Replacing a broken or damaged shifter isn't that hard. It's re-routing
the cable and adjusting the derailleur that stops most home mechanics from
tackling this job at home. Fortunately, we give you information about both of
these secondary tasks: see our section on cable
replacement and tuning the front and rear
||First, you need to get your grip out of the way. This SHOULD
take some work. (If the grip pulls off easily, it means the rubber is
deteriorating, and it's time for a new grip.)
Use a butter knife to raise up the inside edge of the grip. Pour some
water down into the grip.
Begin rotating the grip until it breaks free and slides off.
Helpful hint: If you ride a long time in the rain, you
may notice your grips become sloppy -- rotating freely around the handlebar. If
you want those grips to stay put, slide them using lacquer as your
"lube." Once they dry, they're going nowhere. (Of course, you'll have
to CUT them off if you need to take off shifters or brakes in the future.)
|If you only need to replace the rubber handgrip on a
grip-shifter, you don't need to loosen the shifter mechanism itself. Dampen the grip, then (while holding the shifting drum inside the
housing with your other hand) pull it off the rotor. Slide the new grip
on, and you're done.
||To remove the old shifter from the handlebar, find the hex
bolt that tightens the clamp.
Loosen the bolt until the shifter slides around on the handlebar. You
don't need to remove the bolt.
|Now slide the shifter off of the handlebar. There should be
enough cable to reach if you rotate your handlebar in the direction that
loosens the cable.
Either before or after you take the shifter off of the handlebar, you can
take the cable out of the shifting mechanism. How you do this depends on the
type of shifter.
||Index Shifter with access port: Some shifters
have a cable-access port. For example, this XTR shifter has a plastic plug
that lets you get at the cable end.
Unscrew the cap, and you'll see a disc that rotates to pull on the
||Shift into the smallest cog or chainring (where the cable
will be the most loose). You'll see the end of a cable-barrel rotate into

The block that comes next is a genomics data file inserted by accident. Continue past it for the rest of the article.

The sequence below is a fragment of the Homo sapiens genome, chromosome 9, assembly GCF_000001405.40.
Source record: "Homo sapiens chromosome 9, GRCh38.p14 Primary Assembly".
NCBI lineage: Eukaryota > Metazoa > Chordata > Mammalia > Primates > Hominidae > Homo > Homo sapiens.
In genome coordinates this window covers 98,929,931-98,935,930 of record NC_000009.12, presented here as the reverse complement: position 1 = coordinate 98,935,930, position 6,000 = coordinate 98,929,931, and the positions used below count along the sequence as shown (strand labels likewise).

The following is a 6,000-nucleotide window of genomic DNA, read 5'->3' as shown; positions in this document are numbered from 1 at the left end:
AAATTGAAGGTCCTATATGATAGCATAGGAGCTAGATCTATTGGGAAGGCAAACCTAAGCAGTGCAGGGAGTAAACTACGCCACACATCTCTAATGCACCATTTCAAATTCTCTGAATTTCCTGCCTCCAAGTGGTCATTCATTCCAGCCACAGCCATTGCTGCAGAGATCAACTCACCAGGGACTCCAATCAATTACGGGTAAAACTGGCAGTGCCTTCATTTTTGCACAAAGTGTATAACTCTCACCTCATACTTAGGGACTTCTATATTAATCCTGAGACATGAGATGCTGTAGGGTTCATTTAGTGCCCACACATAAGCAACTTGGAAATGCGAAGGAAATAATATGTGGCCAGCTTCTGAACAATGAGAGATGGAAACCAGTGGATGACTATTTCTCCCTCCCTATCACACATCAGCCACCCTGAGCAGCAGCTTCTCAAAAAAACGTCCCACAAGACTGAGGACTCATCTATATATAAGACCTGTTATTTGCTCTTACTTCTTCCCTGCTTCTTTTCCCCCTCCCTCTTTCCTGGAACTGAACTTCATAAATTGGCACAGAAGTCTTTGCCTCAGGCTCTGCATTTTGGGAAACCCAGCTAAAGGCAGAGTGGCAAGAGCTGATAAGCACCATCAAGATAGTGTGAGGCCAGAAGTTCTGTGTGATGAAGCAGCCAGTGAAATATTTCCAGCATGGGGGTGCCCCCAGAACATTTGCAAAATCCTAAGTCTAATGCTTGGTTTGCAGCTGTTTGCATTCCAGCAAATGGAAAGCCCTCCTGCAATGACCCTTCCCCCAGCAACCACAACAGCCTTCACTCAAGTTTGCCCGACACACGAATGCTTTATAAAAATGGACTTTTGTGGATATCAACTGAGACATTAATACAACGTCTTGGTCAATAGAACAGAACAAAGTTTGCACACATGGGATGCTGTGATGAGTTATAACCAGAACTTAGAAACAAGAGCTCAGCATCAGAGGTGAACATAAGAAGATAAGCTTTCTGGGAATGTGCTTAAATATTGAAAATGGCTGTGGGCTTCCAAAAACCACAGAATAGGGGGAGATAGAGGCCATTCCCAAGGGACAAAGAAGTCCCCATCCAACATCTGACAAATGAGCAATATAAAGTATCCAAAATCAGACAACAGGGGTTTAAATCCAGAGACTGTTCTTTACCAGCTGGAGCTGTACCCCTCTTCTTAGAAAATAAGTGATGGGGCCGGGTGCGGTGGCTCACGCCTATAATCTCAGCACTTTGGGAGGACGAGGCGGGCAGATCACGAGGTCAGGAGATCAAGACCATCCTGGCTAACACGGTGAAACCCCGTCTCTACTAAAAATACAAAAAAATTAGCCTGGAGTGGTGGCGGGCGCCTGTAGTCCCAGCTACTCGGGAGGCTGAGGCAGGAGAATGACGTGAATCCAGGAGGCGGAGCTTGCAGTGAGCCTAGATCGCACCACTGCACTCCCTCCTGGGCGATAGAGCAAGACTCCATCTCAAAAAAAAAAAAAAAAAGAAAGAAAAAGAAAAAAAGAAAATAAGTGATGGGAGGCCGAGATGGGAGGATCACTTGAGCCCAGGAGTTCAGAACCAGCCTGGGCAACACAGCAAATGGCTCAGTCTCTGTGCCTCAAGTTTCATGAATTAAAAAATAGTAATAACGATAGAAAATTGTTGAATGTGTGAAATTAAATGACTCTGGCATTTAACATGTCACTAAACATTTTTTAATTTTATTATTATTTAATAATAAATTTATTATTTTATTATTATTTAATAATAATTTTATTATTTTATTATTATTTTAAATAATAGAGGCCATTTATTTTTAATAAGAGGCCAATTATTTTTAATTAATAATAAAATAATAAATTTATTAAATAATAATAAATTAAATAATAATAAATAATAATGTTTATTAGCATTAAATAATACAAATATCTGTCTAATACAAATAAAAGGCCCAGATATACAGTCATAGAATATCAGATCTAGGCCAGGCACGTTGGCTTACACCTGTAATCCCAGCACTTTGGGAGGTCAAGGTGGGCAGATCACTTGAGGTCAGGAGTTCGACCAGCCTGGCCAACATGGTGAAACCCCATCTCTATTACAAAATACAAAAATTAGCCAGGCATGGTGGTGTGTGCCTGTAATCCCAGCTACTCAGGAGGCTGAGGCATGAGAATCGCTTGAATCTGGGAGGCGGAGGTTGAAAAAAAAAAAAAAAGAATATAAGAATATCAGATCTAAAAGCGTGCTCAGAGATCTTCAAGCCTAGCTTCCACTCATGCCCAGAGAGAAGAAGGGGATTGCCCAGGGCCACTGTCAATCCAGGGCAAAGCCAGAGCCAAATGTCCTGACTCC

Shove back on the cable so the barrel comes out of the shifter
mechanism. Grab the barrel and pull the cable through.
||Index Shifter without access port: Click the shifter
down into the smallest cog or chainring. Unscrew the bolts on the underside of the shifter. You may need a
(In most cases, removing the bolts on the gear indicator gauge won't
expose the cable housing. But if you can't see any other way to
disassemble the shifting unit, try it.)
||Once the you're into the guts of the unit, push back gently on the cable until the barrel
comes out of the retainer. Now grab the barrel and pull the cable out.
||Grip Shifter: While pulling the shifting knob away from the body of the
shifter, rotate until you find the position where the shifting knob will
pull away from the housing.
||Push backwards on the cable to pop the barrel out of the
shifting grip. Take a long look at the path of the cable, so you can put
the new cable back on the same course.
Grab the barrel and pull the cable out of the shifter.
|Undo the cable clamp on the derailleur, so the cable slides
Using a pair of needle-nose pliers, gently squeeze the cable cap on the
sides opposite the crimp-marks. When the cable cap "rounds up"
and rotates on the cable, slide it off.
||Take the cable apart, keeping things in order. You'll need
to put each section of housing, and each housing end-cap, right back where
it was originally.
Now pull the cable out through the shifting mechanism.
Now route the cable back to the derailleur, replacing each section of housing.
Draw the cable tight and secure it by tightening the bolt on the clamp at the
derailleur. Replace the cable-cap and crimp it tight onto the cable.
|Put the cable into the new shifter. (Usually, if you're
replacing a shifter, it's best to replace the cable and cable housing with
new. See our section on new cables.)
Slide the shifter onto the handlebar and rotate it to the same position
it had previously. Tighten it down with the hex bolt.
Now you'll need to adjust the cable tightness on the derailleur. See our
section on tuning front and rear
[Fix-it Index Page]